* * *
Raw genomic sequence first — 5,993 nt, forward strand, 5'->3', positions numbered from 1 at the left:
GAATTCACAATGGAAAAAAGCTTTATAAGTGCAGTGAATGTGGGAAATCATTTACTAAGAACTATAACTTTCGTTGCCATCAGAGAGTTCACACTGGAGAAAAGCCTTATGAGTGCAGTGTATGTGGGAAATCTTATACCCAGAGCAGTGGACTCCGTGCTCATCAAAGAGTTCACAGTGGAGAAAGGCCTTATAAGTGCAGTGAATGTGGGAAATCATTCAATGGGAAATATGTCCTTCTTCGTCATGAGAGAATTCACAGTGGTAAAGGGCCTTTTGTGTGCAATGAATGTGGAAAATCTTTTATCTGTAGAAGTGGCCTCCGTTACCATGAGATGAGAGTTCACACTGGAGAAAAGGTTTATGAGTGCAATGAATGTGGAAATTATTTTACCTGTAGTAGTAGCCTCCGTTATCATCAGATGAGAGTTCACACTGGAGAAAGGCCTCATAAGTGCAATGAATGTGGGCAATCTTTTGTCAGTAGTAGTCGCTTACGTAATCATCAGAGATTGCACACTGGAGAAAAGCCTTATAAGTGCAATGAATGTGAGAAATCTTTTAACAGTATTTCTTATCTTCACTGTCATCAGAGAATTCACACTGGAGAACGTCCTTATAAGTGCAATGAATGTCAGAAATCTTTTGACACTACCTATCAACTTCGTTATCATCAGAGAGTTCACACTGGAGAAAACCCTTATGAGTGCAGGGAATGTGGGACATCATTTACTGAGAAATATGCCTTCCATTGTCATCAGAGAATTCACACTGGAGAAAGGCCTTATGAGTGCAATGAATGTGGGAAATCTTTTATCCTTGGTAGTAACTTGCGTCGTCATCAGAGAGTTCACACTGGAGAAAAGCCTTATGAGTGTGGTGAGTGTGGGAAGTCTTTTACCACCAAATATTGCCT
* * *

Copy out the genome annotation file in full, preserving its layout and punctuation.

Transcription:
Raw genomic sequence first — 5,993 nt, forward strand, 5'->3', positions numbered from 1 at the left:
GAATTCACAATGGAAAAAAGCTTTATAAGTGCAGTGAATGTGGGAAATCATTTACTAAGAACTATAACTTTCGTTGCCATCAGAGAGTTCACACTGGAGAAAAGCCTTATGAGTGCAGTGTATGTGGGAAATCTTATACCCAGAGCAGTGGACTCCGTGCTCATCAAAGAGTTCACAGTGGAGAAAGGCCTTATAAGTGCAGTGAATGTGGGAAATCATTCAATGGGAAATATGTCCTTCTTCGTCATGAGAGAATTCACAGTGGTAAAGGGCCTTTTGTGTGCAATGAATGTGGAAAATCTTTTATCTGTAGAAGTGGCCTCCGTTACCATGAGATGAGAGTTCACACTGGAGAAAAGGTTTATGAGTGCAATGAATGTGGAAATTATTTTACCTGTAGTAGTAGCCTCCGTTATCATCAGATGAGAGTTCACACTGGAGAAAGGCCTCATAAGTGCAATGAATGTGGGCAATCTTTTGTCAGTAGTAGTCGCTTACGTAATCATCAGAGATTGCACACTGGAGAAAAGCCTTATAAGTGCAATGAATGTGAGAAATCTTTTAACAGTATTTCTTATCTTCACTGTCATCAGAGAATTCACACTGGAGAACGTCCTTATAAGTGCAATGAATGTCAGAAATCTTTTGACACTACCTATCAACTTCGTTATCATCAGAGAGTTCACACTGGAGAAAACCCTTATGAGTGCAGGGAATGTGGGACATCATTTACTGAGAAATATGCCTTCCATTGTCATCAGAGAATTCACACTGGAGAAAGGCCTTATGAGTGCAATGAATGTGGGAAATCTTTTATCCTTGGTAGTAACTTGCGTCGTCATCAGAGAGTTCACACTGGAGAAAAGCCTTATGAGTGTGGTGAGTGTGGGAAGTCTTTTACCACCAAATATTGCCT